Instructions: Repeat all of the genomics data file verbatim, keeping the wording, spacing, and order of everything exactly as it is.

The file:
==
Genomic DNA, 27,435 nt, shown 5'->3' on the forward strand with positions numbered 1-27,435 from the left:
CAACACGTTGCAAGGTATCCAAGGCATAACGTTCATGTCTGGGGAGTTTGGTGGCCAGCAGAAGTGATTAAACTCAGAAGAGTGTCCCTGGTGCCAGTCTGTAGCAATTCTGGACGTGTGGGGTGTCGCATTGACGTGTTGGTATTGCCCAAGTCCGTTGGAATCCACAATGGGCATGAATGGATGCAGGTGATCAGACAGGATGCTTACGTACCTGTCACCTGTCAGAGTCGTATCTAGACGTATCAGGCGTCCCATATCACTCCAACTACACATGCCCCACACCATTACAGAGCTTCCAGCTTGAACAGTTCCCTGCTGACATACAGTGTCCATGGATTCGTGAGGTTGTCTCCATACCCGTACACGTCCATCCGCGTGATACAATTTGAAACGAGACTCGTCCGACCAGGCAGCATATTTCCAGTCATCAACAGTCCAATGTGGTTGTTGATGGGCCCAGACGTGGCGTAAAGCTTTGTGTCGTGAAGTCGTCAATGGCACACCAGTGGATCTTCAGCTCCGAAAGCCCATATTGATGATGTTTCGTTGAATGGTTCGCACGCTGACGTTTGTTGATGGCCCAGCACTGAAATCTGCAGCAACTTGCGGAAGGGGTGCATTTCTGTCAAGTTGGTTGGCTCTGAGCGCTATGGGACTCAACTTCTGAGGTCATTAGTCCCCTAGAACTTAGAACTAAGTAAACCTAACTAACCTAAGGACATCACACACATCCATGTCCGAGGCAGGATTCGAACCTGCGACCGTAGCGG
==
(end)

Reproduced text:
Genomic DNA, 27,435 nt, shown 5'->3' on the forward strand with positions numbered 1-27,435 from the left:
CAACACGTTGCAAGGTATCCAAGGCATAACGTTCATGTCTGGGGAGTTTGGTGGCCAGCAGAAGTGATTAAACTCAGAAGAGTGTCCCTGGTGCCAGTCTGTAGCAATTCTGGACGTGTGGGGTGTCGCATTGACGTGTTGGTATTGCCCAAGTCCGTTGGAATCCACAATGGGCATGAATGGATGCAGGTGATCAGACAGGATGCTTACGTACCTGTCACCTGTCAGAGTCGTATCTAGACGTATCAGGCGTCCCATATCACTCCAACTACACATGCCCCACACCATTACAGAGCTTCCAGCTTGAACAGTTCCCTGCTGACATACAGTGTCCATGGATTCGTGAGGTTGTCTCCATACCCGTACACGTCCATCCGCGTGATACAATTTGAAACGAGACTCGTCCGACCAGGCAGCATATTTCCAGTCATCAACAGTCCAATGTGGTTGTTGATGGGCCCAGACGTGGCGTAAAGCTTTGTGTCGTGAAGTCGTCAATGGCACACCAGTGGATCTTCAGCTCCGAAAGCCCATATTGATGATGTTTCGTTGAATGGTTCGCACGCTGACGTTTGTTGATGGCCCAGCACTGAAATCTGCAGCAACTTGCGGAAGGGGTGCATTTCTGTCAAGTTGGTTGGCTCTGAGCGCTATGGGACTCAACTTCTGAGGTCATTAGTCCCCTAGAACTTAGAACTAAGTAAACCTAACTAACCTAAGGACATCACACACATCCATGTCCGAGGCAGGATTCGAACCTGCGACCGTAGCGG